A Look at The Histroy of Mardi Gras in New Orleans
Look and listen. Look as the decorative, bright red, orange, green, purple, and gold colors mixed together to form paper meche materials on the numerous floats that ride through the city. Look as the costumed Indians march down the streets with fireworks with flames in their eyes, sparking the crowd.
Look as the masked ball go-ers dance the night away daring to move in ways they probably wouldn’t if it weren’t for the false anonymity of the feathered disguise. Look as the multiple barbecues and gatherings pop up around the city filled with kids of all ages eating, laughing, and vying for the perfect spot to catch the beads. Now listen as they all yell, “Throw me something mister” hoping to fill their grocery bags with the “big beads,” the pearls, the medallions, and the beads that stretch out so long they have to be doubled on the neck to even walk.
Look as the debutantes, queens, and kings of krewes stand on the floats and wave their hands to the crowds, really looking for their friends so they can say “hi.”
Sound like Bourbon Street? Of course not, but in the minds of those not familiar with the city of New Orleans, Mardi Gras has been reduced to the last week of events, with tourists flashing and being drunk in public becoming the norm. Little do they see the culture behind the fun.
Mardi Gras came to New Orleans in 1699 through its French heritage, which had been celebrating the tradition since the Middle Ages. Yet, it really started in ancient Rome, when the Christian church decided to take the pagan holiday Lupercalia and combine it with Christianity, making it became a period of abandonment that preceded Lent. Once in New Orleans it grew to include krewes (organizations) which host parades and balls, develop official colors, and take on a distinct life of its own.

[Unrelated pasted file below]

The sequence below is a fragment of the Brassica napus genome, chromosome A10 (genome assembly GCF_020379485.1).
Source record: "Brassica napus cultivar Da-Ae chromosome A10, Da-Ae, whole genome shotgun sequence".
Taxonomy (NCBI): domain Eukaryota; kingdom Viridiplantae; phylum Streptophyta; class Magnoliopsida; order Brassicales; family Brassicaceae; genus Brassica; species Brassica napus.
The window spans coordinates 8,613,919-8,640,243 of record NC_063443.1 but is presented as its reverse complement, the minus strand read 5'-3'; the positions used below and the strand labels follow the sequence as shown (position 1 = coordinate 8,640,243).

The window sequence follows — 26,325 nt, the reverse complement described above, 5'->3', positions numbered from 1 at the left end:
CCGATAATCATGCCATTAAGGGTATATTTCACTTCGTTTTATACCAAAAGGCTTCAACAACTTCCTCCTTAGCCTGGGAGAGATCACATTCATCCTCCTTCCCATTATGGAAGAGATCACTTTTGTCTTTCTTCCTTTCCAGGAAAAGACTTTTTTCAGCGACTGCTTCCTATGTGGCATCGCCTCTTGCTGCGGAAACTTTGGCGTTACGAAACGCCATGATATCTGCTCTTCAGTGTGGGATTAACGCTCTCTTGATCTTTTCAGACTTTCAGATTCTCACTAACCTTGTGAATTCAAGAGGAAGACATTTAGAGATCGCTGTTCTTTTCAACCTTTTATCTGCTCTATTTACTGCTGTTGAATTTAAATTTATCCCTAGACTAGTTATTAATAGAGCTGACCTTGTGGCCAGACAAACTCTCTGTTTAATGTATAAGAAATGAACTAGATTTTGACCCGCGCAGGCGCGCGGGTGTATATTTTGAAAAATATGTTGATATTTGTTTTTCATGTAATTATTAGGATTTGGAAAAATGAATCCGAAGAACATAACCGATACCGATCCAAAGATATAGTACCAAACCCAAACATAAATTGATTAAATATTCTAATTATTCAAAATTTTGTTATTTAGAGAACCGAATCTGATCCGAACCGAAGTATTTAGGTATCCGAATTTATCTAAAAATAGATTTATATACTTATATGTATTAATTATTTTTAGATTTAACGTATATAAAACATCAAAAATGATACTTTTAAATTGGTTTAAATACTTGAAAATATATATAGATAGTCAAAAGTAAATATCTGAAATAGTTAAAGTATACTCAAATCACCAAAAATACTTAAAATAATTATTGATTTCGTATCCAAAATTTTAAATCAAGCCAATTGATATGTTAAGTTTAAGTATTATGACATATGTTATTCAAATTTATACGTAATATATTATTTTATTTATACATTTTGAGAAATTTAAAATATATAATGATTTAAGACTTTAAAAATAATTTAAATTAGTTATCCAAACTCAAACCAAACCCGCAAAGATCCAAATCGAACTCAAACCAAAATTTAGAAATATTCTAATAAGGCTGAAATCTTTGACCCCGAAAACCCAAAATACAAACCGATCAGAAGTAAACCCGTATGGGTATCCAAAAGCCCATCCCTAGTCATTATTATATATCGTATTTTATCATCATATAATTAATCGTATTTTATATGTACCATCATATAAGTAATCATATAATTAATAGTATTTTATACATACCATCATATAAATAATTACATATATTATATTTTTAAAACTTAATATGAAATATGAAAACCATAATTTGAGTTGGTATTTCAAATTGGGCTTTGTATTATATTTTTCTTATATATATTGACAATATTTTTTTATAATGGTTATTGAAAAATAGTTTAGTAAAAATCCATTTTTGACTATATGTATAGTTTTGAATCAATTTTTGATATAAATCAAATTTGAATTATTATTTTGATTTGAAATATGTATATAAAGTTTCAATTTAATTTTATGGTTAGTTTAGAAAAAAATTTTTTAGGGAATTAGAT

According to www.holidays.net, “Fat Tuesday,” the literal meaning for Mardi Gras is celebrated on the day before Ash Wednesday in the Catholic Church, yet the Carnival celebration actually starts on January 6th and Fat Tuesday can fall anywhere between February 3 and March 9 depending on the Lunar calendar used by the Catholic church to figure out the date for Easter. The official colors are purple, gold, and green representing justice, power, and faith respectively.
It is a time for fun, a time for celebration, a time to let all inhibitions go, but for many people who have roots in New Orleans, it represents so much more. It represents a tradition, a time to hang out with family and friends, and of course for those still in school, at least three days off.